“Social changes come from young folk”: Dr. Cornel West visits UVU’s 30th MLK commemoration week 

Reading Time: 2 minutes UVU celebrated Dr. Martin Luther King Jr. and the Civil Rights Movement last week with the ‘Dream Again, March Forward’ event where keynote speaker Dr. Cornel West spoke to the community about his legacy and more.

Reading Time: 2 minutes

On Jan. 15, America celebrated the legacy of Martin Luther King Jr., and UVU continued to commemorate it throughout last week, ending with Dr. Cornel West speaking in the Grand Ballroom on Jan. 18 to students and the local community.  

The event continued with breakout speakers from around Utah to continue the discussion, each a representative of Dr. King’s Beloved Community Awards. The event ended with endnote speaker Jazzi McGilbert, a renowned education activist.  

West is currently an Independent presidential candidate who graduated from Harvard in 1970 and later went on to become a professor of the Practice of Public Philosophy at the university. He also studied and received an M.A. and Ph.D. in philosophy at Princeton. He has written twenty books and edited thirteen, his most recent “Black Prophetic Fire.” West announced his presidential run back in June 2023 with the Green Party, before leaving last October.  

Dr. Cornel West was full of energy throughout his speech, offering insights into MLK’s life and struggles. He spoke on the history of slavery and the injustice of African Americans in the U.S. Renowned as a philosopher, he approached the discussion with questions that he encouraged the audience to ask themselves. Community was a major aspect of his speech, focusing on how MLK Jr. cultivated a community of love and inclusion, stating, “Any society that does not cultivate love cannot serve itself.” He continues this thought by telling students that they must question themselves as they look toward the future, as he believes without this, we cannot ask “how we can reintroduce the best of America to ourselves.”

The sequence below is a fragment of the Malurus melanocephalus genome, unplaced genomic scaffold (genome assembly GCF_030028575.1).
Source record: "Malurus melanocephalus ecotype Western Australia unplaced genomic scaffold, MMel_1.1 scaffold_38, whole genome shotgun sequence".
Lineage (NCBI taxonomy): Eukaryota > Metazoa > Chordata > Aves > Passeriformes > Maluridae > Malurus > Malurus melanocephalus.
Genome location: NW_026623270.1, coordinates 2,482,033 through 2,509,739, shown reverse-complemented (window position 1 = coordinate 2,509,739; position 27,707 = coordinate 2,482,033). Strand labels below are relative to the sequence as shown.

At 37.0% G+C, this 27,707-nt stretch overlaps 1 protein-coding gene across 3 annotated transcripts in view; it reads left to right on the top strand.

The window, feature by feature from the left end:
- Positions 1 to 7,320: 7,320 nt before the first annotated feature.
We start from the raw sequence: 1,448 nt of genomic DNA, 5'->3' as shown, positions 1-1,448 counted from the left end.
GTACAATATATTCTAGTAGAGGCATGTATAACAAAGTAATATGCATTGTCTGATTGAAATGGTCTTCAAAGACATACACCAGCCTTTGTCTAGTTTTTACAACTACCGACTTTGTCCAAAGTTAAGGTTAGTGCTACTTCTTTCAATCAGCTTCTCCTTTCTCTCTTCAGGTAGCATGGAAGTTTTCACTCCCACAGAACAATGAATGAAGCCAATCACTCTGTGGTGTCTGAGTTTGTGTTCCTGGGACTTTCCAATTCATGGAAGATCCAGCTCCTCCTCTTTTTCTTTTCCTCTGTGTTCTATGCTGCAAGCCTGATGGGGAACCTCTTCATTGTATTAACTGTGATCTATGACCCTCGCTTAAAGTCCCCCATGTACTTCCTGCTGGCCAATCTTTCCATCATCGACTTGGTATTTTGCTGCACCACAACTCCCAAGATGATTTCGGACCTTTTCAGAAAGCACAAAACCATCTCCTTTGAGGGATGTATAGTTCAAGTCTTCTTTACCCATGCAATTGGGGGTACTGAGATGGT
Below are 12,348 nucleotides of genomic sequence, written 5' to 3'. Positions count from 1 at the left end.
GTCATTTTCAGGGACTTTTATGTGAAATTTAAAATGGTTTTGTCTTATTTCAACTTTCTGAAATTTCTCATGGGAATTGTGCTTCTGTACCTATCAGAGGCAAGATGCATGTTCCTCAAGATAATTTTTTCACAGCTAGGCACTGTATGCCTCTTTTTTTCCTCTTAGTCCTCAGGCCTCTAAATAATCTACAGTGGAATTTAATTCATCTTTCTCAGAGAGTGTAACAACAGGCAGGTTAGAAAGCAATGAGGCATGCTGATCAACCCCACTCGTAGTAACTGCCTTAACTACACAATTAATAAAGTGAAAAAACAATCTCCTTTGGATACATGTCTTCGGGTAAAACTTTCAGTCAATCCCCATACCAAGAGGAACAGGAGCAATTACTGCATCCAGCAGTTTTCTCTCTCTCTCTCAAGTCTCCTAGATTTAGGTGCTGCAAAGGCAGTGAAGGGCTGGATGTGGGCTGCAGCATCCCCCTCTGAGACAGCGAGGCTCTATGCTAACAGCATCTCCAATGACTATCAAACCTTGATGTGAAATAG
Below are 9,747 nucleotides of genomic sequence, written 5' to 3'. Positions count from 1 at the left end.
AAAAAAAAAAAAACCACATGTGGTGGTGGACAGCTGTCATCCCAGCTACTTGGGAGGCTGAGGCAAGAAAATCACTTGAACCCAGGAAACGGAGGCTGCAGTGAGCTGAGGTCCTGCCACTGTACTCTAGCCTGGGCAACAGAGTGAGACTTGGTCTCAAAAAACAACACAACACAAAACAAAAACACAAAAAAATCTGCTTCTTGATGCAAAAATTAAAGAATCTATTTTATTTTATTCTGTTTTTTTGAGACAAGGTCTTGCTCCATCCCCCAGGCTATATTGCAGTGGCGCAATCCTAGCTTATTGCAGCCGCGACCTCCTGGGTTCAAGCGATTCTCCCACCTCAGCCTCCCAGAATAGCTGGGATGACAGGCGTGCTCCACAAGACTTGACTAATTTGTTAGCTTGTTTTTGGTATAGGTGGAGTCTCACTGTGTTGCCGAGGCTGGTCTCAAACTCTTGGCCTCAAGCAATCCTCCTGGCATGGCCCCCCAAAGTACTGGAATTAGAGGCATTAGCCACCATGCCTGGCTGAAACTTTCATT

In the Q&A section, the presenter asked if he believes students are able to have cultural, social, and revolutionary change. Dr. West replied, “Usually social changes come from young folk. Every major movement was disproportionately young.” He stated that campaigns such as the Civil Rights Movement and the anti-transphobia movements begin with university-aged people. Education was another of his major speaking points: “Education at its deepest level is learning how to get you to have the courage to let certain assumptions and predisposition you had go.”  

If students would like to view the full keynote speech, it is available on the UVU Studio YouTube Channel. For more coverage of MLK Commemoration Week, visit The Review Website.